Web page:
The past couple of weeks I’ve read quite some blogposts, tweets and discussions about ‘the art’ of reviewing and book ratings, that were supposedly bad or negative ones (even if they were 4 stars or higher). There were a few little riots in blogland in which some authors and readers/reviewers sort of became ‘opponents’. Everybody seemed to have an opinion and I read it all with fascination and admiration for the bravery and intelligence that spoke from some of these blogposts and discussions. Personally, I’m never good at voicing my opinion on matters of such topicality. Simply because I’m not eloquent enough in English and, more importantly, I rarely stick to one opinion after hearing other arguments, so in the end it’s very likely that I want to change my earlier comment, while that’s not possible once you put it out there. In general I need sufficient time to process it all and organize my thoughts and by then the discussion thread is already ‘dead’. Yeah, I’m slow like that, lol.
Anyhow, on the topic of reviews and ratings: It’s an explosive subject, apparently. And I don’t want to add fuel to the fire in any way. But I’ve given it some thought and I want to try to say something about the subjectivity of the art of reviewing. See, I’m of the opinion that ‘objective’ reviews don’t exist (as some authors are demanding). A reader/reviewer can’t help but bring his/her own preferences and personality to the book s/he is reading. However, it’s his/her responsibility - or if you wish ‘job’ - to be aware of the personal values s/he uses when judging a book (and -in a perfect world- to point them out to the readers of the reviews). I admit this is difficult and I am guilty myself of presuming mine to be known. But since I’ve actually never uttered them clearly and separately on my blog I think it’s time to give it a try…
To keep myself sharp and aware of my preferences and prejudices, I go back every now and then to the list below of seven most common arguments that we use to form our opinion on a book. And I attempt to get clear again which of these arguments are more important to me than other arguments (because this can change over time and with the genre I’m reading).
The seven arguments:
A book is good (or bad) when it’s projecting the world (un)realistically, when the story’s reality is (un)believable.
A book is good (or bad) when it contains certain ideas about sex, religion, morals or politics.
A book is good (or bad) when its structure is (not) solid, when the story is (not) built/paced well, when there’s (no) consistency.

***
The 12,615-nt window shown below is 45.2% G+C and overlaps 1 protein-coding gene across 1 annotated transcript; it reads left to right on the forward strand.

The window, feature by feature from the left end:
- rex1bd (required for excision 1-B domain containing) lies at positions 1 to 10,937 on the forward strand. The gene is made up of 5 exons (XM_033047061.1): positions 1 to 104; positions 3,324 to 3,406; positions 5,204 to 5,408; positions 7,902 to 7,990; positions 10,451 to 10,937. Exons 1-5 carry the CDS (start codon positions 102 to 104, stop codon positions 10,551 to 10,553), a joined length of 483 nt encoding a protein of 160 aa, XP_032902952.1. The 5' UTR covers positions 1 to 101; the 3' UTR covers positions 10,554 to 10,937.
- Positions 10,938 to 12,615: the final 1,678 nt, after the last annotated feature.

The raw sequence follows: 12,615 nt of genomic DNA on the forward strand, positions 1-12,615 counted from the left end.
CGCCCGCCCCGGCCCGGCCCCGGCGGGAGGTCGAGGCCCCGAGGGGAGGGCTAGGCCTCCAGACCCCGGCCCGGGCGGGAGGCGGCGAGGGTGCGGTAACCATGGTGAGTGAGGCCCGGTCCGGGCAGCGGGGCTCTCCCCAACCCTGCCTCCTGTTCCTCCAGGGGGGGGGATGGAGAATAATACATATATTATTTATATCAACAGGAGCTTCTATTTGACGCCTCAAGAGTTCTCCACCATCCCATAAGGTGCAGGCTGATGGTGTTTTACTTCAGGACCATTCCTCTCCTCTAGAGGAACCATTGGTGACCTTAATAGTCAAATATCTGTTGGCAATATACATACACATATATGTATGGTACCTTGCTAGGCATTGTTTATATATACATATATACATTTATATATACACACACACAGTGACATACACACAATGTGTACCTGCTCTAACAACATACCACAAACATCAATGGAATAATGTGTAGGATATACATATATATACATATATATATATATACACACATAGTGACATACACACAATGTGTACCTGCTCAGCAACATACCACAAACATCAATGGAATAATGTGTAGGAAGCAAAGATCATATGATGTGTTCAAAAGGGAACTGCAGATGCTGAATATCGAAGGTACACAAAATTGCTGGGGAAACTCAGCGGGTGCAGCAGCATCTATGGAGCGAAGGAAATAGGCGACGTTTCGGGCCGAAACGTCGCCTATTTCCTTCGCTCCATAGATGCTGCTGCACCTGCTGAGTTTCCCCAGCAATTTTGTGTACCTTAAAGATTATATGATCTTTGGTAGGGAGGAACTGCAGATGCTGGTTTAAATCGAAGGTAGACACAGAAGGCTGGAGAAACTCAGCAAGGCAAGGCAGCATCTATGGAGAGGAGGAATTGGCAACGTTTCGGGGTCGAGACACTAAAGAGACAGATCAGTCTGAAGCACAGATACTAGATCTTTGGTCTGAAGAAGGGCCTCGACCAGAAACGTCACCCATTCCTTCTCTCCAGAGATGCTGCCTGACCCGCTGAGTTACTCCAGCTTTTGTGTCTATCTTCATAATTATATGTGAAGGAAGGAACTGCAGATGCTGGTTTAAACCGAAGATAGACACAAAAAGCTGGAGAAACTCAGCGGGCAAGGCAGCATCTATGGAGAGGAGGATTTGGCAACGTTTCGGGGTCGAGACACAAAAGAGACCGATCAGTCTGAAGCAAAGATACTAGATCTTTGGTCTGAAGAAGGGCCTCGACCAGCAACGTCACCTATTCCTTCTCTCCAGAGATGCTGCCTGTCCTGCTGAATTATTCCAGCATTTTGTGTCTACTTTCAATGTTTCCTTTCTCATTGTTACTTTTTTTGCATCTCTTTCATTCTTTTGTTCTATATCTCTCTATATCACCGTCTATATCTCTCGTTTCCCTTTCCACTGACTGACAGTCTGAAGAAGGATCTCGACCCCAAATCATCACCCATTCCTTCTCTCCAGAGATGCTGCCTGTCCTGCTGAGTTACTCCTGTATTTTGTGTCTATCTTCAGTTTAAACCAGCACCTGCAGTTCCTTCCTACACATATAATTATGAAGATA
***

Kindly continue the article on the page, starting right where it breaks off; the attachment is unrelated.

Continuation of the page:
A book is written in a good (or poor) writing style.
You can learn something from the story. The book contains original ideas and provocative thoughts.
A book has to touch you emotionally. It has to entertain you, move you and captivate you.
The reader/reviewer assumes that the writer has a certain purpose/intention with his story and assesses whether the author has managed to achieve that goal.
Of course, I try to consider all of these aspects when I’m writing a review but I’m fairly sure none of my reviews contain all these arguments with detailed examples to prove the point *g*. I’m pretty certain though that most of my reviews say something along the line of the emotivistic argument. When reading romance books the emotional argument is very, very important for me, and I’m guessing for most other romance readers too. And especially this argument is one of the most subjective ones. A lot of factors can influence the emotional experience of a reader, including external ones (like the level of distraction while reading, your age and reading experience, the recent events in your life, etc).
Personally, I’m also rather focused on the structural argument and – especially when I’m reading Dutch books – on the stylistic argument. The more I read the more unforgiving I become when structural elements aren’t solid, for example when the plot has holes or the choice of narration isn’t consistent.
On the other hand, I’m not looking for a lot of thought-provoking ideas in my romances (innovation argument) although a little originality won’t hurt, and I’m quite good at suspending disbelief (realistic argument) as long as things don’t pull me out of the story and the characterization is done well (with more showing than telling). I’m not easily offended (moral argument) when a novel showcases somewhat extreme sexual, religious or political ideas, although I can’t stomach injustice, hate and inequality very well.
I guess, you can say that I’m quite easy to please, or at least that’s how I like to think of myself. ;) I give a lot of 4 star ratings and according to Goodreads my average is 3.74 stars (Kris and Kassa's recent posts gave me the idea to look at it). But when I look back at the books I first read in this genre (a little over one and a half year ago) I see that I was much more generous with the five star ratings than I am now. Simply because I hadn't read a lot in the same genre to compare these books with, so I was easily awed. (And somehow I’ve never felt the urge to compare them with the general fiction books I read and reviewed until then). Now that I have read a few more books in the romance genre though, I’m way more economical with handing out the five stars. Lol.
Okay, time to round up. You’ve probably fallen asleep by now anyway. If not, I’m curious which of the above arguments count most for you when rating (or reviewing) a book. Are #6 en #3 outweighing the other arguments for you as they are for me? Or are different arguments more important for your judgment?
Happy Gay Friday!